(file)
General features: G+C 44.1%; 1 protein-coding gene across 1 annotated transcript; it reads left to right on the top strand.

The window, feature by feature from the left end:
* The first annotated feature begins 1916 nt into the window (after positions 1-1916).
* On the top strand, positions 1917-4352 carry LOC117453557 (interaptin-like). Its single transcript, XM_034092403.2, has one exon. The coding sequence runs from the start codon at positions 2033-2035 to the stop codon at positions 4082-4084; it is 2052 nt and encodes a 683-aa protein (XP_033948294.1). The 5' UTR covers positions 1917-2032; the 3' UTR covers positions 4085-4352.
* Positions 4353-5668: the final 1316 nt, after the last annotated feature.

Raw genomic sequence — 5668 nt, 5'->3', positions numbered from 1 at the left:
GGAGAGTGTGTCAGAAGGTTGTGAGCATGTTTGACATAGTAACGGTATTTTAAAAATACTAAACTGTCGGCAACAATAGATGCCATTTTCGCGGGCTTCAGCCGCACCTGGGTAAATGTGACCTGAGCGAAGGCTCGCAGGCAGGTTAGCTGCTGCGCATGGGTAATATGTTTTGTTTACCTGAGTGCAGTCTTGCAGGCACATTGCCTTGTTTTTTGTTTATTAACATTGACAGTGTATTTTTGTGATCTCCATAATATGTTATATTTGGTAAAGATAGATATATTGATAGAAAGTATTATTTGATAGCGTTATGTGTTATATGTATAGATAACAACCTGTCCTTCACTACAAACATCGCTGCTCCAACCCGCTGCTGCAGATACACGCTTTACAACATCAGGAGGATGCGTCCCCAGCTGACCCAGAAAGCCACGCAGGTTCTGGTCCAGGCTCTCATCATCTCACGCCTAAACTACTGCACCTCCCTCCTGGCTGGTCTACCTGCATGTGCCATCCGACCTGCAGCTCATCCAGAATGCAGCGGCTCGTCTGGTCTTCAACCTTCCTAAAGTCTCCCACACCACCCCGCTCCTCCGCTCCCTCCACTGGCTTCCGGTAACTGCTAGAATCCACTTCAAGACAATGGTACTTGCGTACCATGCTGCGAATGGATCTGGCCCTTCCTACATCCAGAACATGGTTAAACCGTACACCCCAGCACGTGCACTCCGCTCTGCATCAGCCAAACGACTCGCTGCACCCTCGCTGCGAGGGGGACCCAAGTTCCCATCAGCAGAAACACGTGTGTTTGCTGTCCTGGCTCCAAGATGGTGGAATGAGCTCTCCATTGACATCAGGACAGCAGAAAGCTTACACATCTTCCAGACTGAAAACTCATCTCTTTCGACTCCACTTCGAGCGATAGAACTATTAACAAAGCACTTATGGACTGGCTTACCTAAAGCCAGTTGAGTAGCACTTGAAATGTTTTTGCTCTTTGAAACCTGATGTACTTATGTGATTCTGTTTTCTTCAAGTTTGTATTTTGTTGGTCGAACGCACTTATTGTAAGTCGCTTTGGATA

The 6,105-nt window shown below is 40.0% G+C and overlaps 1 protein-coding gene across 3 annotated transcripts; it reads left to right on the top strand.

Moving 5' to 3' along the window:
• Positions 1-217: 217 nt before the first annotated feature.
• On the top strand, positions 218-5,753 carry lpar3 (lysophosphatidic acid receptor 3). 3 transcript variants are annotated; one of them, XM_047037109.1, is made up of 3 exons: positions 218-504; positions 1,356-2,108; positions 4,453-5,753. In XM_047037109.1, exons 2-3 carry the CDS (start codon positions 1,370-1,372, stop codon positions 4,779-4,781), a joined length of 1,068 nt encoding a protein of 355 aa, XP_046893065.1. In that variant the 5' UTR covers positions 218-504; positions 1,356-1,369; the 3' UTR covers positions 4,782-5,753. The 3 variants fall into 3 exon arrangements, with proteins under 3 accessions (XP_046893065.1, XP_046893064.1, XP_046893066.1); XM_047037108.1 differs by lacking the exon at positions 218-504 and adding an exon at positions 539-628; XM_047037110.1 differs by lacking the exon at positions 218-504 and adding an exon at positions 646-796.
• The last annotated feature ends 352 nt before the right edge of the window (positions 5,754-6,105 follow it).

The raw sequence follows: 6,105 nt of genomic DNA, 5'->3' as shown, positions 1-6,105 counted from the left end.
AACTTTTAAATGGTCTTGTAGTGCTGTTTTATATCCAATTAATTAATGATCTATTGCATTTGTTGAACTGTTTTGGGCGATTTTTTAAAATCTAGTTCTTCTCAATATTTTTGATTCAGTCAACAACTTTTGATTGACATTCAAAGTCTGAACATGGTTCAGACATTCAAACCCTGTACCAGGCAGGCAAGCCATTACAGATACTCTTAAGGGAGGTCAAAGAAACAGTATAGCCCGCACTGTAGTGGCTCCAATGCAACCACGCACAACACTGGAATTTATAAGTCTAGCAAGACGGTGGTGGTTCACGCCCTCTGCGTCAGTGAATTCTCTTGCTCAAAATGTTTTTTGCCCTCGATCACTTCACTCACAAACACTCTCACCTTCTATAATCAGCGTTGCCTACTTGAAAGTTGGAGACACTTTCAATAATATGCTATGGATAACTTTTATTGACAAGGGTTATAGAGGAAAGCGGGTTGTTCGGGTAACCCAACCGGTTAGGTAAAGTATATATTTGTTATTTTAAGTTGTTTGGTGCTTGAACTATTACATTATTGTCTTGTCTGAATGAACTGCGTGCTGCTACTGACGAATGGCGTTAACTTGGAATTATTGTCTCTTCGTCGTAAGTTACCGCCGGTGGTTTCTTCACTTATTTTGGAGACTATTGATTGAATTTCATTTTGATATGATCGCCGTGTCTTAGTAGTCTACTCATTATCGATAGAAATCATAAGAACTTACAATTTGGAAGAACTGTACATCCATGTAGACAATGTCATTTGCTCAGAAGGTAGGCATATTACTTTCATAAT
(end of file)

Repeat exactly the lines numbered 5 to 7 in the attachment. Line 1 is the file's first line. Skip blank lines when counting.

* Positions 4353-5668: the final 1316 nt, after the last annotated feature.

Raw genomic sequence — 5668 nt, 5'->3', positions numbered from 1 at the left:
GGAGAGTGTGTCAGAAGGTTGTGAGCATGTTTGACATAGTAACGGTATTTTAAAAATACTAAACTGTCGGCAACAATAGATGCCATTTTCGCGGGCTTCAGCCGCACCTGGGTAAATGTGACCTGAGCGAAGGCTCGCAGGCAGGTTAGCTGCTGCGCATGGGTAATATGTTTTGTTTACCTGAGTGCAGTCTTGCAGGCACATTGCCTTGTTTTTTGTTTATTAACATTGACAGTGTATTTTTGTGATCTCCATAATATGTTATATTTGGTAAAGATAGATATATTGATAGAAAGTATTATTTGATAGCGTTATGTGTTATATGTATAGATAACAACCTGTCCTTCACTACAAACATCGCTGCTCCAACCCGCTGCTGCAGATACACGCTTTACAACATCAGGAGGATGCGTCCCCAGCTGACCCAGAAAGCCACGCAGGTTCTGGTCCAGGCTCTCATCATCTCACGCCTAAACTACTGCACCTCCCTCCTGGCTGGTCTACCTGCATGTGCCATCCGACCTGCAGCTCATCCAGAATGCAGCGGCTCGTCTGGTCTTCAACCTTCCTAAAGTCTCCCACACCACCCCGCTCCTCCGCTCCCTCCACTGGCTTCCGGTAACTGCTAGAATCCACTTCAAGACAATGGTACTTGCGTACCATGCTGCGAATGGATCTGGCCCTTCCTACATCCAGAACATGGTTAAACCGTACACCCCAGCACGTGCACTCCGCTCTGCATCAGCCAAACGACTCGCTGCACCCTCGCTGCGAGGGGGACCCAAGTTCCCATCAGCAGAAACACGTGTGTTTGCTGTCCTGGCTCCAAGATGGTGGAATGAGCTCTCCATTGACATCAGGACAGCAGAAAGCTTACACATCTTCCAGACTGAAAACTCATCTCTTTCGACTCCACTTCGAGCGATAGAACTATTAACAAAGCACTTATGGACTGGCTTACCTAAAGCCAGTTGAGTAGCACTTGAAATGTTTTTGCTCTTTGAAACCTGATGTACTTATGTGATTCTGTTTTCTTCAAGTTTGTATTTTGTTGGTCGAACGCACTTATTGTAAGTCGCTTTGGATA